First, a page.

In the end, This Is Awkward is just okay. I am not going to recommend it, but I am not not going to recommend it. If nothing else, the end notes are useful for finding additional reading material.

I received my copy of this book for free through the BookLook Bloggers program in exchange for reviewing it. I was not obligated to publish a positive review (obviuosly); the opinions expressed are mine.

A modern psalm.

“A Psalm for the 21st Century”

By: Gerrit Geurs


In times of loss and confusion I turn to you.

You tell me where to go.

You lead me along the path I should follow.

When I need an answer you are always within reach;

Who can fathom the depths of your knowledge.

You place a song in my heart and a voice in my ear.

I answer when you call.

You bring to my memory what might otherwise be forgotten.

You are constantly at my side.

Throughout the day I turn to you.

Without you, my smart phone, how could I survive?

If you know the author, this is a good book…

…but if not, this book is just okay.

This is a review of the book Rooted by Banning Liebscher.


Whether called to a life of active, visible greatness, or something equally as important but less high profile, most people can identify with the idea of waiting to step into a specific role in life. Banning Liebscher’s new book Rooted addresses the waiters (ones who wait, not those who serve food…although the idea could still apply) and slowly developing with a word of encouragement to make the most of the the time of growth and preparation before the big game begins.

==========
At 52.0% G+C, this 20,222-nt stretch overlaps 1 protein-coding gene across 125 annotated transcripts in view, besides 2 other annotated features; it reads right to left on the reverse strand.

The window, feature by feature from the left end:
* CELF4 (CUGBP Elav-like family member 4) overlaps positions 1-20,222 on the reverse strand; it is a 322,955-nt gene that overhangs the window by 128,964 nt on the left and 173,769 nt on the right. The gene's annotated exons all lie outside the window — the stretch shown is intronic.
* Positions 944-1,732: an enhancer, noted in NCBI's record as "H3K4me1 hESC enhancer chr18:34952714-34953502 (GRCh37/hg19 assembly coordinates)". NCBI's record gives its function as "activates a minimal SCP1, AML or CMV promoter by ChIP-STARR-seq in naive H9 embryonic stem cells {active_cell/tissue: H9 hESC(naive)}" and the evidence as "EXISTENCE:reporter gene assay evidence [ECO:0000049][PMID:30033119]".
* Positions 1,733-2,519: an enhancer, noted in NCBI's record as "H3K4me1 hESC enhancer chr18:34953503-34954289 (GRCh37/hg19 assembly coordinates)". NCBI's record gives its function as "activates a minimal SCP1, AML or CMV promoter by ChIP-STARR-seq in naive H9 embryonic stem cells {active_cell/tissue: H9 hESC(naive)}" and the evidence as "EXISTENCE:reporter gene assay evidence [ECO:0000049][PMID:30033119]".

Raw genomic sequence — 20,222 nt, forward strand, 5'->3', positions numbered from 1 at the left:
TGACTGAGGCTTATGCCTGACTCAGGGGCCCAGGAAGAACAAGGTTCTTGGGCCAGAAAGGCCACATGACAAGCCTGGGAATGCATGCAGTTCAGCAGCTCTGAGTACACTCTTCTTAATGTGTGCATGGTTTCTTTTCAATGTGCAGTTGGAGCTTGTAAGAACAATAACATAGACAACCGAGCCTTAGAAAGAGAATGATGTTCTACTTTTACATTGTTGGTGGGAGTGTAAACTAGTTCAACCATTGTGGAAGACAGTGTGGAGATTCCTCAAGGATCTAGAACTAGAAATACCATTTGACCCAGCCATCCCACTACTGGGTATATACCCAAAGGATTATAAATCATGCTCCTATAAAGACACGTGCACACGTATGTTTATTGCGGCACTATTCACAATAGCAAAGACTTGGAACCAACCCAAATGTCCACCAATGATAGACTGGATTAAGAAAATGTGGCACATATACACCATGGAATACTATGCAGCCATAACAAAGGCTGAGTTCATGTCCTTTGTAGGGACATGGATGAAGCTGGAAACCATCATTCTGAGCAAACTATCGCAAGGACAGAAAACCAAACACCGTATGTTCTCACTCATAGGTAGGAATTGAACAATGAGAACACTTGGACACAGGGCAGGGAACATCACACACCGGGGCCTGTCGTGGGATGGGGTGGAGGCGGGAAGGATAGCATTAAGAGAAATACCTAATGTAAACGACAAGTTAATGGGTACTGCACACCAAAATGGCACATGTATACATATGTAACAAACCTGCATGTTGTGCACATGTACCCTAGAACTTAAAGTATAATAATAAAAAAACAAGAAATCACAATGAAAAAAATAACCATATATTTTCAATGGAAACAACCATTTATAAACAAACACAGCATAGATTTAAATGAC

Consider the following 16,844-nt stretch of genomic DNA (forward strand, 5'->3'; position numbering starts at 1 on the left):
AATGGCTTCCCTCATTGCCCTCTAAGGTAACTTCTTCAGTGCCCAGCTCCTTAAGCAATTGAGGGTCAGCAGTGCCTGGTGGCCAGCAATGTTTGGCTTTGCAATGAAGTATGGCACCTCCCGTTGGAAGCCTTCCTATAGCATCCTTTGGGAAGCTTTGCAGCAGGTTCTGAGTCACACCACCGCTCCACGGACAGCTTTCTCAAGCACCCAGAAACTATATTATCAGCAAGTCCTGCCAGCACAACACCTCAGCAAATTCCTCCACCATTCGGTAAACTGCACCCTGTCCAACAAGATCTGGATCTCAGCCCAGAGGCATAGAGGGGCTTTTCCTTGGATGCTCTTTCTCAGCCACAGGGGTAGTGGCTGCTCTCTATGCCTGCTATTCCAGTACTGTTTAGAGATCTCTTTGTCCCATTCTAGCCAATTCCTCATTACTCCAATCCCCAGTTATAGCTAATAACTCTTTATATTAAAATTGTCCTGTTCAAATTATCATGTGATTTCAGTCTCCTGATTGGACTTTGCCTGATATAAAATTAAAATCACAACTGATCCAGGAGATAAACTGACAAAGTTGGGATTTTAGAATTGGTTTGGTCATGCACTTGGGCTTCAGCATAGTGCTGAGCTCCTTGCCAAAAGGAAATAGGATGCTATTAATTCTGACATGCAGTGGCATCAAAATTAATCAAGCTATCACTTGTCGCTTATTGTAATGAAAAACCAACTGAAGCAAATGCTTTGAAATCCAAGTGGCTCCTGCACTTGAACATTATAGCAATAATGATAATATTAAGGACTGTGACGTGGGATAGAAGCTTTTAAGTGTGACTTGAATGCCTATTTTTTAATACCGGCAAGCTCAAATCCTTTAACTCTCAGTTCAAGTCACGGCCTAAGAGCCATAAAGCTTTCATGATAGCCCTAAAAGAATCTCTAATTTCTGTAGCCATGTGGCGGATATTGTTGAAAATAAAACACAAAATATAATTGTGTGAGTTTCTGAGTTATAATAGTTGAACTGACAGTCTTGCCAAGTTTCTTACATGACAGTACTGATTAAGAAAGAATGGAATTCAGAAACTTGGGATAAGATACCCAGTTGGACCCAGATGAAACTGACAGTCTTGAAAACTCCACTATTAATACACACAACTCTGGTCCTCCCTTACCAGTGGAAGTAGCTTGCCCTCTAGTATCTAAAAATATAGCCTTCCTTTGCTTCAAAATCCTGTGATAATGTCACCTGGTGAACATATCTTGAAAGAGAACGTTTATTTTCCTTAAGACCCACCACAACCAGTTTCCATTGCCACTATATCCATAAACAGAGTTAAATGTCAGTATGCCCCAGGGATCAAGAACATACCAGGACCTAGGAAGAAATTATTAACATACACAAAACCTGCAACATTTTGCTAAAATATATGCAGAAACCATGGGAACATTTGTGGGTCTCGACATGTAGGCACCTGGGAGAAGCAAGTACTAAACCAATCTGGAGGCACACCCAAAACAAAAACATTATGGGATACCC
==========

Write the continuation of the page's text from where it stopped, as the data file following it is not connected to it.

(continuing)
Rooted is a thoughtful presentation on some of the many themes of growth and development in preparation for a bigger calling. Liebscher addresses the importance of developing strong roots, learning how to live and be effective during the growth process, trusting the Grower, accepting the idea that growing means not trying to prove our own greatness, realizing we will feel over our heads, and seeing beyond how we feel to realize the truth of our growth process. He then goes on to discuss three “soils” for strong growth: intimacy, service, and community. Banning takes a whole book to talk about the importance of growing because “whatever goes in at the beginning- the foundation- matters greatly because it affects the outcome” (Liebscher, p. 102).

For all the things I enjoyed about it, I have some quips about the book. The back cover of the book describes Liebscher using the life of David as a backdrop for the teachings in this book. This seems inaccurate for a description. Banning uses just as much other excerpts from the Bible as well as his own experiences in the Church to teach the content in the book. Which leads to the second quip I have with this book.